It was the hottest ticket in town – a restaurant only open for four days in a dilapidated but hugely atmospheric building that in recent months has hosted pop-up shops, poi classes and art exhibitions.
Durty Gurties took over 123Space in the hinterland between Stokes Croft and Cheltenham Road with a locally-sourced menu whose food miles were sometimes measured in metres.
This wasn’t an illicit pop-up in the grand tradition of Cloak & Dinner in Quay Head House in 2010 when it was a squat before the arrival of The Milk Thistle. Think the opposite in fact, with your £18 three-course meal even being able to be paid for by card, and two cocktails for £6 available on the Wriggle app.
The pop-up was the brainchild of Bishopston-based family business Pudsey Catering, formerly of Pudsey’s restaurant in Clifton Village where the Thali Cafe is now.
They even produced this video after the first two nights:
Those nods to professionalism rather than clandestineness, however, in no way detracted from the experience.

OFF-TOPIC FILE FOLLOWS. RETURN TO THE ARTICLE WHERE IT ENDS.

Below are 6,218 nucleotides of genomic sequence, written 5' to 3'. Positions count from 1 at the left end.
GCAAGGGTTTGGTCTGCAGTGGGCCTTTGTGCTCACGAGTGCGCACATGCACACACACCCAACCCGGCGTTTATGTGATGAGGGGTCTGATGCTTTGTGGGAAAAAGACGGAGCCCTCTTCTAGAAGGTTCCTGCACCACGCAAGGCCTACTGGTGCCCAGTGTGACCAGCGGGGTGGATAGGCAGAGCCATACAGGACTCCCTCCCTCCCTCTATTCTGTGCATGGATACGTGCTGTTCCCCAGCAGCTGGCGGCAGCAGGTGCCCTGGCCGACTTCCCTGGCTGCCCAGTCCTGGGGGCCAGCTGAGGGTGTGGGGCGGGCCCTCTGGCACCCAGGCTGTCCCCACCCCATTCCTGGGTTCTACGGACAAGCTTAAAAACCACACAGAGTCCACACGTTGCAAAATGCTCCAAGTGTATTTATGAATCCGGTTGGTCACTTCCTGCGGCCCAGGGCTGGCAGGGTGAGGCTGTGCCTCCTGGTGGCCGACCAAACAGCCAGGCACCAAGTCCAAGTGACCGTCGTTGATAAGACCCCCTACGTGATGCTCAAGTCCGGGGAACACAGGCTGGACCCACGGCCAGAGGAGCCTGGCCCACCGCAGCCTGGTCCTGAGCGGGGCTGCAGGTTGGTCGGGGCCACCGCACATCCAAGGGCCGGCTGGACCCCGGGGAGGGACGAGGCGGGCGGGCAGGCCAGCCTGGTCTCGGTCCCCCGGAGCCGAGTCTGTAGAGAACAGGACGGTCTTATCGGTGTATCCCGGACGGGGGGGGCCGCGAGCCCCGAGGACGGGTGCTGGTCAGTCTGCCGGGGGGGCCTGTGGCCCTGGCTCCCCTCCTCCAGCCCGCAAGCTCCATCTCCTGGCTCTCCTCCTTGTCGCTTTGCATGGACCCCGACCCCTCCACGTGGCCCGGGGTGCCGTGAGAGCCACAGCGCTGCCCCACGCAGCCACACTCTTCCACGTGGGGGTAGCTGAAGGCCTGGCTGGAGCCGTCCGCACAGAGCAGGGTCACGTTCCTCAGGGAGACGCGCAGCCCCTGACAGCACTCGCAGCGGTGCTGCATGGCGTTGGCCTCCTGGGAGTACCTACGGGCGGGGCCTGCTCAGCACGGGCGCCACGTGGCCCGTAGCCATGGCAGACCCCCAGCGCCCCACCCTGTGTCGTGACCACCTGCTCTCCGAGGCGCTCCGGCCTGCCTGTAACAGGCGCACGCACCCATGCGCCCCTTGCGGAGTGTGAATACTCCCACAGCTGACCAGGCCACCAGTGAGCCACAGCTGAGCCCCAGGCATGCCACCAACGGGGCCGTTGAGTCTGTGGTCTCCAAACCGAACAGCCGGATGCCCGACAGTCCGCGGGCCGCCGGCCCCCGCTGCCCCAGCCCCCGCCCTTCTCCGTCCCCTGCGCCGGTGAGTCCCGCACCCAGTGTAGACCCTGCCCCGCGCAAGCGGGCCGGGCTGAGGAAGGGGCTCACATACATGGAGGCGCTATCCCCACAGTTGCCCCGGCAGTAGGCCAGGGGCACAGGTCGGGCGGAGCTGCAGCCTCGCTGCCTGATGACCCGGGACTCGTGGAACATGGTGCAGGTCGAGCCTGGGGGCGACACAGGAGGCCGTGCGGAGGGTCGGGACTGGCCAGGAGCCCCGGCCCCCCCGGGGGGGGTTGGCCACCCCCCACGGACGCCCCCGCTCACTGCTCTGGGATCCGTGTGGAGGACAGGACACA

And even if the lamb chop was a bit on the chewy side and the Jerusalem artichokes and tomatoes undercooked, this was one of the most enjoyable dining experiences I have had in Bristol this year.
The pyramid-shaped skylight within 123Space looks upwards to the area’s famous Think local, boycott Tesco graffiti by Paris. The room is dominated by a large red rose painted in one corner, with the dining room featuring communal seating mostly on long tables – the bar area in the smaller entrance lobby.
We arrived and our dapper and ever-smiling waiter swiftly showed us to our seats with a view over the road to The Arts House and Cafe Kino. We were sat on a table for four and quickly struck up conversation with the strangers sat next to us.
My bottle of beer from Bristol’s own Wiper & True and my wife’s glass of wine arrived after a little bit of a wait but the starters arrived in the blink of an eye, melted cheese served in a small hollowed-out pumpkin and trout with smoked salmon pancakes accompanied with well-seasoned salads.
For a main, vegan cottage pie was a little too spicy for my wife’s tastes. My rack of lamb was slightly too reminiscent of school dinners, especially with a side of boiled potatoes.
But those are only small niggles and the cocktails, convivial company and cool surroundings made Durty Gurties a night to remember for all the right reasons.
Keep an eye out for their next pop-up happening soon – the success of this first effort leaving many who dined and many who weren’t fortunate enough to get seats demanding a swift return.